Although there were many reasons behind my interest in pursuing The American Kennel Club (AKC) Canine Good Citizen (CGC) with Maci, the top of the list was ensuring that as a young dog, she know early on how to behave in socially acceptable ways when we are in public together.
Maci began with her first AKC title of S.T.A.R Puppy at four months and we always planned to move onto the CGC next, but the pandemic slowed us down. Not only did it make finding a class difficult, but it also stifled her social interactions with humans and other dogs. So, by the time I was able to safely secure a class with an amazing trainer at a local Petco, she needed the program more than ever!
You may be wondering what is AKC CGC and why did I need a “class and a trainer”? It is a ten-skill training program that’s open to all dogs–purebred and mixed breed. It focuses on teaching the basics of good manners and obedience, instilling the values of responsible ownership, and strengthening the bond between owner and dog at home and out in the community. Having the formal weekly class with a trainer who was experienced in coaching us for the test, really set us up for success. The trainer gave us access to people, other dogs and feedback. She instructed us to practice at various dog friendly locations often which ultimately brought out the best in both of us. I valued the experience of learning from another trainer and both Maci and I left the class with a mirid of new skills and a new level of comfort together.
So that is my personal story behind why we pursed this AKC title, if you visit the AKC website you will find their description of the benefits to the program:
For starters, we know it’s up to us as humans to lead the charge and promote responsible pet ownership, so our skills are based on learning how to better understand and communicate with each other. Through the hours of training and practice, you’ll deepen your bond and become a more connected pair. This bond allows you to become the best companions for each other, and great neighbors to those around you. It’s a win, win, win!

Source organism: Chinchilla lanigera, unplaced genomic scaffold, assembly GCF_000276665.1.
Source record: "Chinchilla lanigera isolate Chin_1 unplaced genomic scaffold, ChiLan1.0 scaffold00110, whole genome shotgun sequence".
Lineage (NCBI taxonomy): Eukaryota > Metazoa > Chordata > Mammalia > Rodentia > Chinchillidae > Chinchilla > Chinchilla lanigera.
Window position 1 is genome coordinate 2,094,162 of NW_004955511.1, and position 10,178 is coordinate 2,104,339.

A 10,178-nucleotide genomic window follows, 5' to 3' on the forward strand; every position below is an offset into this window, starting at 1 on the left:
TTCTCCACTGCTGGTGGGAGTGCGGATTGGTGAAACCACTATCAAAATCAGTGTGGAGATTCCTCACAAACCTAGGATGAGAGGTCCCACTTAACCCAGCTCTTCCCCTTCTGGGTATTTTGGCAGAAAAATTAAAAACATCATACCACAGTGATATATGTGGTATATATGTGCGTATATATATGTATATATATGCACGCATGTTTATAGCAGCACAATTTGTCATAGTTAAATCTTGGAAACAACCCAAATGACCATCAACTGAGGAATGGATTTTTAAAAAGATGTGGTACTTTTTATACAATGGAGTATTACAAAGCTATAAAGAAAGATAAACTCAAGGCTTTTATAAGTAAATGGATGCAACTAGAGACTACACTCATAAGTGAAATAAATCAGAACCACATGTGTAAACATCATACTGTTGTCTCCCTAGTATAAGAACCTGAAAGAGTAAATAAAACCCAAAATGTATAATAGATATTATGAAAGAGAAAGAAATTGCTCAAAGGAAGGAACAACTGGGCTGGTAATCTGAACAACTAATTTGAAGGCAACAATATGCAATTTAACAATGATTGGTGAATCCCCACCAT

Beyond the bonding, there are practical benefits to CGC training, too. Not only will you and your dog understand the basics of dog training, and master skills like sit, down and stay, but you’ll know your dog will be able to handle herself with grace in a crowd and be a welcomed client at the vet or groomer. The CGC title is also a prerequisite for many therapy dog certifications, as well as a great introduction to more advanced dog sports and activities.
Below is what is required to pass the assessment at the end of the program. In our experience, we practiced many of these test items by having the trainer work with Maci versus me. This diversified her skills by having her comfortable responding to the cues or taking the actions asked for by someone else. I was most proud of her when I saw her comfortable to respond to others as well as she did to me.
Test 1: Accepting a friendly stranger
The dog will allow a friendly stranger to approach it and speak to the handler.
Test 2: Sitting politely for petting
The dog will allow a friendly stranger to pet it while it is out with its handler.
Test 3: Appearance and grooming
The dog will permit someone to check it’s ears and front feet, as a groomer or veterinarian would do.
Test 4: Out for a walk (walking on a loose lead)
Following the evaluator’s instructions, the dog will walk on a loose lead (with the handler/owner).
Test 5: Walking through a crowd
This test demonstrates that the dog can move about politely in pedestrian traffic and is under control in public places. The dog and handler walk around and pass close to several people (at least three).
Test 6: Sit and down on command and Staying in place
The dog must do sit AND down on command, then the owner chooses the position for leaving the dog in the stay.
Test 7: Coming when called
This test demonstrates that the dog will come when called by the handler (from 10 feet on a leash).
Test 8: Reaction to another dog
This test demonstrates that the dog can behave politely around other dogs. Two handlers and their dogs approach each other from a distance of about 20 feet, stop, shake hands and exchange pleasantries.
Test 9: Reaction to distraction
The evaluator will select and present two distractions such as dropping a chair, etc.
Test 10: Supervised separation
This test demonstrates that a dog can be left with a trusted person. The evaluator will hold the dog’s leash while the owner goes out of sight for three minutes.
CGC gives Maci a bit of an advantage towards the AKC Novice Trick Title and that’s what we’ve set our sights on next.